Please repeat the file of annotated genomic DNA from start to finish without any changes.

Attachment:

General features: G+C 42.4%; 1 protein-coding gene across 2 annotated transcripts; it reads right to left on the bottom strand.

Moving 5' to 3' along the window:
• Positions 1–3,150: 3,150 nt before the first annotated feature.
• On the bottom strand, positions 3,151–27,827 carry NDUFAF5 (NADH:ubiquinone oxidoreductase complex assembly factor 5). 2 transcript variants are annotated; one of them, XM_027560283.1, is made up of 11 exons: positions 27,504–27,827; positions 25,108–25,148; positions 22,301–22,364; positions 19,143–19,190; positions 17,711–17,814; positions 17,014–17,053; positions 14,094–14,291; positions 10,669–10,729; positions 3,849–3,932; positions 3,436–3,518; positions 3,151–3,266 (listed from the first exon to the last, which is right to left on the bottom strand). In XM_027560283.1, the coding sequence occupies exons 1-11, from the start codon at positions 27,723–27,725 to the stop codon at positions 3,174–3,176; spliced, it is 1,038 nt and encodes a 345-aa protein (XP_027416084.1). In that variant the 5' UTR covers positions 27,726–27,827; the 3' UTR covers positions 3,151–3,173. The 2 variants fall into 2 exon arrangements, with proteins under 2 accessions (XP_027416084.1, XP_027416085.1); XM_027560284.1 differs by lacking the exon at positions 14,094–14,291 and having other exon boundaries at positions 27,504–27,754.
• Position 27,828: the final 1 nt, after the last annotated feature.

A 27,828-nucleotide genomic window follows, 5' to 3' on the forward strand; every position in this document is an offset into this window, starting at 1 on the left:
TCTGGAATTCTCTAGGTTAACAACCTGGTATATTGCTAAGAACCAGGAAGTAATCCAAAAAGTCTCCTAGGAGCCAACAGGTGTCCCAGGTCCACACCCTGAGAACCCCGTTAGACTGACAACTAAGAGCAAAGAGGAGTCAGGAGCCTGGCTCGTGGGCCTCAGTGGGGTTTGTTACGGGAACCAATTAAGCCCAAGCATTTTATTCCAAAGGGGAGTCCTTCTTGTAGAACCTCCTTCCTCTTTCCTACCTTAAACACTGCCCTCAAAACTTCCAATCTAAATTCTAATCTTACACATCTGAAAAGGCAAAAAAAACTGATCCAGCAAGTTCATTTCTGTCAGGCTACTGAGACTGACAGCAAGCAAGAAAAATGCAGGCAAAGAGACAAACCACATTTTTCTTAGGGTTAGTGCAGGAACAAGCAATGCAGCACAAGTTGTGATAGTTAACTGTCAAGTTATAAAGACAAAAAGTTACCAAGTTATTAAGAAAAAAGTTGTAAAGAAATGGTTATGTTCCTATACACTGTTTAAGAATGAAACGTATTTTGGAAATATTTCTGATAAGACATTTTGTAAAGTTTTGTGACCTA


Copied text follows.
General features: G+C 42.4%; 1 protein-coding gene across 2 annotated transcripts; it reads right to left on the bottom strand.

Moving 5' to 3' along the window:
• Positions 1–3,150: 3,150 nt before the first annotated feature.
• On the bottom strand, positions 3,151–27,827 carry NDUFAF5 (NADH:ubiquinone oxidoreductase complex assembly factor 5). 2 transcript variants are annotated; one of them, XM_027560283.1, is made up of 11 exons: positions 27,504–27,827; positions 25,108–25,148; positions 22,301–22,364; positions 19,143–19,190; positions 17,711–17,814; positions 17,014–17,053; positions 14,094–14,291; positions 10,669–10,729; positions 3,849–3,932; positions 3,436–3,518; positions 3,151–3,266 (listed from the first exon to the last, which is right to left on the bottom strand). In XM_027560283.1, the coding sequence occupies exons 1-11, from the start codon at positions 27,723–27,725 to the stop codon at positions 3,174–3,176; spliced, it is 1,038 nt and encodes a 345-aa protein (XP_027416084.1). In that variant the 5' UTR covers positions 27,726–27,827; the 3' UTR covers positions 3,151–3,173. The 2 variants fall into 2 exon arrangements, with proteins under 2 accessions (XP_027416084.1, XP_027416085.1); XM_027560284.1 differs by lacking the exon at positions 14,094–14,291 and having other exon boundaries at positions 27,504–27,754.
• Position 27,828: the final 1 nt, after the last annotated feature.

A 27,828-nucleotide genomic window follows, 5' to 3' on the forward strand; every position in this document is an offset into this window, starting at 1 on the left:
TCTGGAATTCTCTAGGTTAACAACCTGGTATATTGCTAAGAACCAGGAAGTAATCCAAAAAGTCTCCTAGGAGCCAACAGGTGTCCCAGGTCCACACCCTGAGAACCCCGTTAGACTGACAACTAAGAGCAAAGAGGAGTCAGGAGCCTGGCTCGTGGGCCTCAGTGGGGTTTGTTACGGGAACCAATTAAGCCCAAGCATTTTATTCCAAAGGGGAGTCCTTCTTGTAGAACCTCCTTCCTCTTTCCTACCTTAAACACTGCCCTCAAAACTTCCAATCTAAATTCTAATCTTACACATCTGAAAAGGCAAAAAAAACTGATCCAGCAAGTTCATTTCTGTCAGGCTACTGAGACTGACAGCAAGCAAGAAAAATGCAGGCAAAGAGACAAACCACATTTTTCTTAGGGTTAGTGCAGGAACAAGCAATGCAGCACAAGTTGTGATAGTTAACTGTCAAGTTATAAAGACAAAAAGTTACCAAGTTATTAAGAAAAAAGTTGTAAAGAAATGGTTATGTTCCTATACACTGTTTAAGAATGAAACGTATTTTGGAAATATTTCTGATAAGACATTTTGTAAAGTTTTGTGACCTA